Please Note: I received an advanced copy of this book from NetGalley in exchange for an honest review. This does not influence my opinions in my review in any way.
Synopsis (From GoodReads):Married to Emperor Franz Joseph, Elisabeth—fondly known as Sisi—captures the hearts of her people as their “fairy queen,” but beneath that dazzling persona lives a far more complex figure. In mid-nineteenth-century Vienna, the halls of the Hofburg Palace buzz not only with imperial waltzes and champagne but with temptations, rivals, and cutthroat intrigue. Feeling stifled by strict protocols and a turbulent marriage, Sisi grows restless. A free-spirited wanderer, she finds solace at her estate outside Budapest. There she rides her beloved horses and enjoys visits from the Hungarian statesman Count Andrássy, the man with whom she’s unwittingly fallen in love. But tragic news brings Sisi out of her fragile seclusion, forcing her to return to her capital and a world of gossip, envy, and sorrow where a dangerous fate lurks in the shadows.
Through love affairs and loss, dedication and defiance, Sisi struggles against conflicting desires: to keep her family together, or to flee amid the collapse of her suffocating marriage and the gathering tumult of the First World War. In an age of crumbling monarchies, Sisi fights to assert her right to the throne beside her husband, to win the love of her people and the world, and to save an empire. But in the end, can she save herself?
Review:It's taken me a while to write this review. I needed time to digest the material and decide how I wanted to describe this book. In short, I loved Sisi, by Allison Pataki for it's epic storytelling, detailed depictions of the Austrian court, and balanced accounting of it's main character.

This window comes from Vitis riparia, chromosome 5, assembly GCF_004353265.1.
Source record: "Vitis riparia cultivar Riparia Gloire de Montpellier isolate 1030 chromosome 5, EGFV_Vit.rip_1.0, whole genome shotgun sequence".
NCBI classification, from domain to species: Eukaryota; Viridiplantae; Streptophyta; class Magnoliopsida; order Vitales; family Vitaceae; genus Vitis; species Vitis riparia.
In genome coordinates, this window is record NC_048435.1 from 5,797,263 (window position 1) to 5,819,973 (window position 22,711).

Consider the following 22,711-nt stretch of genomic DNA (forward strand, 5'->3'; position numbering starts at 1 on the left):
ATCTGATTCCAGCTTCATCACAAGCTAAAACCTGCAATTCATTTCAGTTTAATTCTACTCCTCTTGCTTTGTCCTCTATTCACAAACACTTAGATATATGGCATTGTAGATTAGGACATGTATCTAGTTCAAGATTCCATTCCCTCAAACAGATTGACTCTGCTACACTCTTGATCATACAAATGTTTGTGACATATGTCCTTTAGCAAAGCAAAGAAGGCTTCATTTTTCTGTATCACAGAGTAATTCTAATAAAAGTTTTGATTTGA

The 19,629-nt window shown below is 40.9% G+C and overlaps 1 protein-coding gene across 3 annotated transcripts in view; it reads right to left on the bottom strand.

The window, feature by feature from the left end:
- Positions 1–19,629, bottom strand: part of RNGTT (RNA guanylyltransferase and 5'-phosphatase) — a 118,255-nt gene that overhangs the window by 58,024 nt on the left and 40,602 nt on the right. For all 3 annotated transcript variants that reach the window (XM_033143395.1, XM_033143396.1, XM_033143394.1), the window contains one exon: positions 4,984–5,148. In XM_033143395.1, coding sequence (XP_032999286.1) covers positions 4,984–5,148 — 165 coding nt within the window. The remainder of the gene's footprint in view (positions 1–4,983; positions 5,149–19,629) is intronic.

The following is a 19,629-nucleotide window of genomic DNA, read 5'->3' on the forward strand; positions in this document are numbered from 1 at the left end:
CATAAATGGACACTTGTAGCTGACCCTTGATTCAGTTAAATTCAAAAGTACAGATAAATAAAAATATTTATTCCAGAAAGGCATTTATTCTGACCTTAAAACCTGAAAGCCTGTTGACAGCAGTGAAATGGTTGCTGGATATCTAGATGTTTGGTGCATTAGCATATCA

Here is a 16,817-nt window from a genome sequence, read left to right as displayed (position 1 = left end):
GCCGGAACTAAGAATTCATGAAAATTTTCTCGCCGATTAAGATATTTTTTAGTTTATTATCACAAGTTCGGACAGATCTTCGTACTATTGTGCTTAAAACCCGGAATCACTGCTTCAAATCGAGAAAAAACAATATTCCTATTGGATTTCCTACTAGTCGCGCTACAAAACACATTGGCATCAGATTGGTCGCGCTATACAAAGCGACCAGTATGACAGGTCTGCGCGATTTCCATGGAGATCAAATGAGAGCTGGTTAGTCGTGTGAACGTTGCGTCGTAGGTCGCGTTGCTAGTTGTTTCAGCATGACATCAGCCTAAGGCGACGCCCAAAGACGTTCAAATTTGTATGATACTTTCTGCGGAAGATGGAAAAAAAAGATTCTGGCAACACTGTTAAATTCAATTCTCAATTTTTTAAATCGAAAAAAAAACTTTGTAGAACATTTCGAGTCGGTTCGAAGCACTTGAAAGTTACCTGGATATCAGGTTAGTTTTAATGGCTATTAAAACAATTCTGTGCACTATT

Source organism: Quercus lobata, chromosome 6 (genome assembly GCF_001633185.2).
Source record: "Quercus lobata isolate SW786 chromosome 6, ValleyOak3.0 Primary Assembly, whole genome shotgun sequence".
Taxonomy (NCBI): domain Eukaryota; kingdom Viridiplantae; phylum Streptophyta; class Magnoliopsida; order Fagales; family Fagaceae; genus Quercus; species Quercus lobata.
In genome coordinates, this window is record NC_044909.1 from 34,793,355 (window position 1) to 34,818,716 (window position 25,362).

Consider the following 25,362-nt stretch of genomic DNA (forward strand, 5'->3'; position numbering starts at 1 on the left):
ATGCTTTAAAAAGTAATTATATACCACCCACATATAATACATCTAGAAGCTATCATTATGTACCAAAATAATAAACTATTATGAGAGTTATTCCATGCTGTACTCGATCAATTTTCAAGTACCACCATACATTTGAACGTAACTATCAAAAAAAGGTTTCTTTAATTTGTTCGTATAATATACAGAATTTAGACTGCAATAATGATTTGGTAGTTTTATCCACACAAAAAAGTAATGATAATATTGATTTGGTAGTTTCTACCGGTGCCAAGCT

Sisi is storytelling on an epic scale. Besides Sisi (Empress Elisabeth), there is the tale of her tortured son, Rudolf, her infamous cousin "Mad King Ludwig" of Bavaria, and the many men Sis charmed along the way. Throughout the book, the author alludes to a family history of depression and suicide. The tales of family members (taken from history) assist the reader in understanding that these were real people with serious problems.
I particularly loved all the details about King Ludwig. His fairy-tale castle is said to be the inspiration for the Sleeping Beauty castle at Disneyland. So hearing the many details of why it was built and it's significance held a deep interest for me.
I love books about royalty and court politics and this did not disappoint. One can see how, just like in the French court of Louis XVI, the weight of etiquette and propriety was causing the aristocracy to slowly crumble. I think Sisi could see how the world was changing but the ruling classes were not. This frustrated her to no end.
In it's depiction of the Empress, the author presents an even look at both the good and unflattering parts of Sisi's personality. At times, Sisi comes off as spoiled and self-centered. She is used to getting what she wants and often doesn't consider how others will pay for her actions. But the book also shows Sisi's generosity and kindness. Even though she has a difficult relationship with her mother-in-law, Sophie, Sisi comes to understand and love her. And she does appreciate her husband, even though their different temperaments make having a traditional marriage impossible.
If you love historical fiction, sweeping epics, and tragic characters, you are in for a treat. This is a wondrous novel.
Release Date: March 8th, 2016
Recommendation: A detailed historical fiction filled with colorful characters and epic tragedies, this is a must read.